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Trump Judge Casts Deciding Vote to Keep in Place Texas’ Near-Total Ban on Abortion: Our Courts, Our Fight

A group of people stand in front of the Capitol Building; one woman holds a sign that says "Supporting Choice is the American Way"
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“Our Courts, Our Fight” is a blog series documenting the harmful impact of President Trump’s judges on Americans’ rights and liberties and the need for the Senate to confirm President Biden’s federal court nominees to help counteract these effects . Supreme and appellate court cases in the series can be found by issue and by judge at this link.


Trump Fifth Circuit judge James Ho cast the deciding vote in a 2-1 decision to grant Texas’ motion to stay a district court’s preliminary injunction against its draconian abortion law while it appeals the injunction.  This effectively means the prohibition will remain in place for months or more, unless the Supreme Court takes prompt action on the Justice Department’s announced plan to ask it to vacate the stay. The October 2021 Fifth Circuit order was in US v Texas.

As explained earlier in this blog, Texas recently passed what has been called the “nation’s strictest” abortion law, which prohibits abortion as soon as a fetal heartbeat can be detected, after about six weeks of pregnancy. The law also sets up a “bounty hunting scheme” to enforce the law, under which any person who is not a government official can file a civil lawsuit against anyone they think performed or helped someone get an abortion that violated it and, if they succeed, receive statutory damages of at least $10,000 per abortion, plus costs, attorneys’ fees, and injunctive relief.

After both the Fifth Circuit and the Supreme Court peremptorily refused to grant an injunction against the law sought by abortion care providers, the Justice Department filed a landmark suit against Texas, contending that the law, which had begun to take effect, was unconstitutional. District judge Robert Pitman issued a 113-page opinion granting a preliminary injunction against the law on October 6, stating that the court “will not sanction one more day” of the “offensive deprivation” of the “important right” of  “women [who] have been unlawfully prevented from exercising control over their lives in ways that are protected by the Constitution.” Texas immediately appealed and sought a stay of the order while its appeal is pending, and a Fifth Circuit panel granted an administrative stay less than 48 hours later while it considered the motion.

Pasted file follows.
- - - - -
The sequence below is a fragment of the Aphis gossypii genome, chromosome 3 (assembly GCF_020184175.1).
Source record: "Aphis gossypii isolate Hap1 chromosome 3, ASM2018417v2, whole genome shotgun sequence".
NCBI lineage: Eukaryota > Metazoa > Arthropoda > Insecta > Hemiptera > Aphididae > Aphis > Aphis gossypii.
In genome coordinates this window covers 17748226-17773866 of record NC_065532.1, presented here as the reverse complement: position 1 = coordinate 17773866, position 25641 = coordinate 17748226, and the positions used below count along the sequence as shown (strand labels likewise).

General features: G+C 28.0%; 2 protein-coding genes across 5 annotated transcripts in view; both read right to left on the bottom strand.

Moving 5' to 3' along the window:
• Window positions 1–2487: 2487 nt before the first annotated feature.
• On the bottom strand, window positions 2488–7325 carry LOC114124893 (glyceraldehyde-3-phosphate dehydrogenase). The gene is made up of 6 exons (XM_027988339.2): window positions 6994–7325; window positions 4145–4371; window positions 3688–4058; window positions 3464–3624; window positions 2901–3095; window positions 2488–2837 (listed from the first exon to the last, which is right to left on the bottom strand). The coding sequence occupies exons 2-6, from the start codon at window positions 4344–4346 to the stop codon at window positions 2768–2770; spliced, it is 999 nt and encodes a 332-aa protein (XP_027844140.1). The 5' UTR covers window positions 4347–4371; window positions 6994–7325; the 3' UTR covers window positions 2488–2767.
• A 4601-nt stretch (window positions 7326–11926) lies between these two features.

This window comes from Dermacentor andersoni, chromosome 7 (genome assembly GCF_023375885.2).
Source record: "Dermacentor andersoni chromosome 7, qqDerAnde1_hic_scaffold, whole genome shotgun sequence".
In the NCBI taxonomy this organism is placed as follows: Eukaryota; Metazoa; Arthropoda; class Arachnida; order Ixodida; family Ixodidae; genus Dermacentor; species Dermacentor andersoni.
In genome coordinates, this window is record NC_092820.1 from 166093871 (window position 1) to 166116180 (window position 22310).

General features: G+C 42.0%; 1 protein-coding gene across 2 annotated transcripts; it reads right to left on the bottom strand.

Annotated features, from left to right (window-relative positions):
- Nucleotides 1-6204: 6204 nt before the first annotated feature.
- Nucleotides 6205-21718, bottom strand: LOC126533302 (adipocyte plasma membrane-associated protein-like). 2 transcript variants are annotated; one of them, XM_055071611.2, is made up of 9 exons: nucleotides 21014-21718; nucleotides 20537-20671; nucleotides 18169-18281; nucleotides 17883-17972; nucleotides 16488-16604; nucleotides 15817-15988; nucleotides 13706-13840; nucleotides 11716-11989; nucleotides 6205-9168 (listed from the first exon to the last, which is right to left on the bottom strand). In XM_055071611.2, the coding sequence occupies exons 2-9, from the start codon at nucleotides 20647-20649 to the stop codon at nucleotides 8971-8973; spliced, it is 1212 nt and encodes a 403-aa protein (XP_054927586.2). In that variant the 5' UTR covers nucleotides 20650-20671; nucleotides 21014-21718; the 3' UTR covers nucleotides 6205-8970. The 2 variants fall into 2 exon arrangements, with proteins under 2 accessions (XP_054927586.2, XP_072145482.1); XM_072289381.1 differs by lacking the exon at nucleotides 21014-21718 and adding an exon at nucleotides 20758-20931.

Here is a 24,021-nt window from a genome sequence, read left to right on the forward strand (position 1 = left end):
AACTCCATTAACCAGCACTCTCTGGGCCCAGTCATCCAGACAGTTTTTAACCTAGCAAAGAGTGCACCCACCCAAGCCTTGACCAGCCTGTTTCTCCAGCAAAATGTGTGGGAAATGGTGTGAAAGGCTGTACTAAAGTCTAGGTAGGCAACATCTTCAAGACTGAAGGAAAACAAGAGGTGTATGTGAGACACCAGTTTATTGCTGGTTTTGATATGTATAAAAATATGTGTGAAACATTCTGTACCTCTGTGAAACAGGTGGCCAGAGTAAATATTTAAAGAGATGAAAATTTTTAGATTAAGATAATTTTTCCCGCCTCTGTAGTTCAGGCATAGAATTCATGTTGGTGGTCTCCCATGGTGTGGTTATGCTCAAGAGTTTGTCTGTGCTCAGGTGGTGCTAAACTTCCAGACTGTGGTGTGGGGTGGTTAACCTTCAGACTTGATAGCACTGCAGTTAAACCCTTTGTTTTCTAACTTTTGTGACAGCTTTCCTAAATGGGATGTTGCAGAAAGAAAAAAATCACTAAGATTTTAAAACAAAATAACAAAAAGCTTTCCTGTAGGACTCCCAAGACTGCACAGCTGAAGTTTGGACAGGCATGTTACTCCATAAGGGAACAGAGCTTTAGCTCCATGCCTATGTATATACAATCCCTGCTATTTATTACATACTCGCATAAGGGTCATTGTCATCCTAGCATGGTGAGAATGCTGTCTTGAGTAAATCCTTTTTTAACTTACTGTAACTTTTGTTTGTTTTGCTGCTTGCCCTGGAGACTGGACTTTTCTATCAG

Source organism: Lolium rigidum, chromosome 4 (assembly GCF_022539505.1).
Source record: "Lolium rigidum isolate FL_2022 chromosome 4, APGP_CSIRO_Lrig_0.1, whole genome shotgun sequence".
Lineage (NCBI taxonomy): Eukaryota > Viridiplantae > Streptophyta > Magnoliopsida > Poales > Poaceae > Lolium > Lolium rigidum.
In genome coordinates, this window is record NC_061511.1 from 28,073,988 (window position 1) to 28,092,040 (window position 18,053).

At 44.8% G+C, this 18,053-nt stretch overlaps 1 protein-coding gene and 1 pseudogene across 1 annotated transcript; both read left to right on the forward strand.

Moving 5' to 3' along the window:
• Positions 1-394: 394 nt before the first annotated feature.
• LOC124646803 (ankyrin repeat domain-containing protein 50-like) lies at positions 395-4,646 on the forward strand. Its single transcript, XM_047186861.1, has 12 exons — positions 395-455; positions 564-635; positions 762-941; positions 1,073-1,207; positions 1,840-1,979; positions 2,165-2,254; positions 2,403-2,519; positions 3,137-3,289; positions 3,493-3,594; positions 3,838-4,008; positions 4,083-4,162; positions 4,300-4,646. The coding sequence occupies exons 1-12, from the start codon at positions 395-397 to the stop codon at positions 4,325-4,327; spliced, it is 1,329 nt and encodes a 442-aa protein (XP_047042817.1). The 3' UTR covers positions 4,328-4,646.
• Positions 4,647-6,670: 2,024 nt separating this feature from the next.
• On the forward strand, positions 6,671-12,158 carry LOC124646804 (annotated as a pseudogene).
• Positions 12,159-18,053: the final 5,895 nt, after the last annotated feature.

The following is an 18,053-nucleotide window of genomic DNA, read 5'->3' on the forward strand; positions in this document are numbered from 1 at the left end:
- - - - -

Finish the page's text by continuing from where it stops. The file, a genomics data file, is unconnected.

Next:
After extensive briefs from both the Justice Department and Texas, the panel issued an unsigned one-paragraph order that granted Texas’ motion on October 14. The only explanation in the order was that it was for the “reasons stated” in the previous Supreme Court and Fifth Circuit brief orders denying an injunction sought by providers, and it did not even mention the Justice Department suit or the 114-page order against it. Judge Carl Stewart dissented, so that the deciding vote was provided by Trump judge Ho, an avowed opponent of reproductive rights who has criticized what he has termed the “moral tragedy of abortion.”

Even though no court other than Judge Pitman has specifically addressed whether the Texas law violates the Constitution and Supreme Court precedent, the edict has “effectively halted almost all abortions in Texas,” with people who can afford it “driving hours to other states” while those who cannot “are forced to continue with unwanted pregnancies.” Although the panel agreed to expedite the appeal, unless the Supreme Court grants the motion to vacate the stay that the Justice Department has already stated that it will file promptly, that situation will remain in Texas at least for months. Abusive laws like those in Texas are being considered in other states as well.

The Supreme Court may well decide the future of reproductive rights for all during this term, whether in a pending case from Mississippi or the Texas litigation. This case shows the importance, as part of our fight for our courts, of promptly confirming fair-minded judges at all levels of the federal judiciary, including courts like the Fifth Circuit, to help protect reproductive and other rights for all.